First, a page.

Learn about cognitive-behavioral therapy for traumatized children and their families, including strategies to intervene with children and their parents. The rationale for this treatment model is presented and along with a description of the treatment procedures, which are stress management, psycho-education, gradual exposure, cognitive processing, and parental interventions.
This conference is a forum for people from all disciplines and philosophies to gather together to exchange current information on what we know and do not yet know, and discuss differences and similarities in what we do and how we do it. The conference covers all aspects of violence, abuse and trauma prevention, intervention, and research. This includes intimate partner violence, child maltreatment, youth violence, judicial issues, sexual assault, disabilities, treatment of offenders, elder abuse, trauma, and more. The special theme this year is Moving from Dialogue to Action. The conference collaborating organizations, exhibitors, presenters, and participants bring with them many different experiences, ideas, theories, programs, and techniques. The vision is to bring people and communities together to make a significant positive impact on eliminating all types of violence, abuse and trauma. We are expecting over 1,500 attendees from all over the world for the week’s activities. Please join us for multi-ethnic and multicultural issues and perspectives, multidisciplinary and international perspectives, networking and collaborating with colleagues, cutting-edge research, prevention strategies, policy changes, new methods, criminal justice and legal issues, healthcare approaches, intervention techniques, advanced clinical sessions, informal discussions and conversations with some of the invited speakers, and skill-building opportunities.
This conference is by invitation only. The agenda for the conference includes special tracks for law enforcement, media/broadcasters, AMBER Alert Coordinators, tribal communities, and Child Abduction Response Teams. Additionally, the conference will feature a family-victims roundtable, an AMBER in Indian Country Cluster Meeting, a special session with AMBER Alert Coordinators from Mexico and Canada, and a 1-day workshop for Child Abduction Response Teams.
Speakers will include Erin Runnion, a mother from Orange County whose daughter, Samantha, was abducted and murdered, and who now operates a nonprofit organization advocating for missing children; Mark Simpson, original investigator in the Amber Hagerman case; Charles Bierbauer, former CNN news anchor; Sheriff Sandra Hutchens of Orange County; Bob Hoever from the National Center for Missing & Exploited Children; David Diggs from CTIA, the international association for the wireless telecommunications industry; and Ron Laney, Associate Administrator of OJJDP's Child Protection Division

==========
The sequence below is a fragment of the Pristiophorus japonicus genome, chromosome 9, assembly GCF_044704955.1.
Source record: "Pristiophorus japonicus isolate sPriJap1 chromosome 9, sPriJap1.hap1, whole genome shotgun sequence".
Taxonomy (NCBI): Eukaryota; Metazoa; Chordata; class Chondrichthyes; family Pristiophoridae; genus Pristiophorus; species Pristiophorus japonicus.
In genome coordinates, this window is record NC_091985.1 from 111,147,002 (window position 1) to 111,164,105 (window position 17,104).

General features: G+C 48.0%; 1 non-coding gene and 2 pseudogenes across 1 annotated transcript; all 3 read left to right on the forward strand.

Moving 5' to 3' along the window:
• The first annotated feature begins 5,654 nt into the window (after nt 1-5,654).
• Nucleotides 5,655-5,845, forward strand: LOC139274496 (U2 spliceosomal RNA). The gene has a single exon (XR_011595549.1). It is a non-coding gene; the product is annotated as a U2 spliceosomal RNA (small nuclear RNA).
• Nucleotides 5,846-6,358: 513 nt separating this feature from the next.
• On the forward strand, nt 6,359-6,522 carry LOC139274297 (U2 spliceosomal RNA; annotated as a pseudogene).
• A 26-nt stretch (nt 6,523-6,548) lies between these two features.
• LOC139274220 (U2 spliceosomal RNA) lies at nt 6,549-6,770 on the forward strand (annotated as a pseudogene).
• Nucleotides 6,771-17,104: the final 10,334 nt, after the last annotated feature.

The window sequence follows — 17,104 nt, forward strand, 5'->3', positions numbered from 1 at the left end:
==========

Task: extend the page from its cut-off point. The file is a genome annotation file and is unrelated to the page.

The APHA Annual Meeting & Exposition is a Public Health Educational Forum! Learn from the experts in the field, hear about cutting edge research and exceptional best practices, discover the latest public health products and services, and share your public health experience with your peers. The world of public health is in continual motion, and there is no better time to stay abreast of the research and learn about emerging issues.
The APHA Annual Meeting & Exposition attracts more than 13,000 national and international physicians, administrators, nurses, educators, researchers, epidemiologists, and related health specialists. APHA's meeting program addresses current and emerging health science, policy, and practice issues in an effort to prevent disease and promote health.
Advance registration is recommended for your convenience and to avoid possible delays registering on site in San Diego. An early-bird discount is offered for registrations received by August 15, 2008. Full registration fees are in effect for registrations received between August 15 and September 22. Onsite fees are in effect after September 22.
Saturday, 10/25/08 - 7:30 am - 6:00 pm
Sunday, 10/26/08 - 7:30 am - 6:00 pm
Monday, 10/27/08 - 7:30 am - 5:00 pm
Tuesday, 10/28/08 - 7:30 am - 5:00 pm
Wednesday, 10/29/08 - 7:30 am - 12:30 pm
This technology institute, sponsored by the National Institute of Justice and hosted by the Rural Law Enforcement Technology Center, is designed for the command staff of rural and small law enforcement agencies containing less than 50 sworn officers. Law enforcement personnel will learn about and discuss technology initiatives and issues affecting the rural and small law enforcement community. Participants will receive information and assistance on existing and developing technologies, work through problems relating to technology implementation, and exchange technology lessons learned, that are of importance to the rural and small law enforcement community.
Costs and Attendance
There is no registration cost and all travel, food, and lodging expenses are paid. However, only 35 individuals will be selected to attend.
Note: Previous attendees of the Rural Law Enforcement Technology Institute or NIJ's Law Enforcement or Corrections Technology Institutes are not eligible to reattend.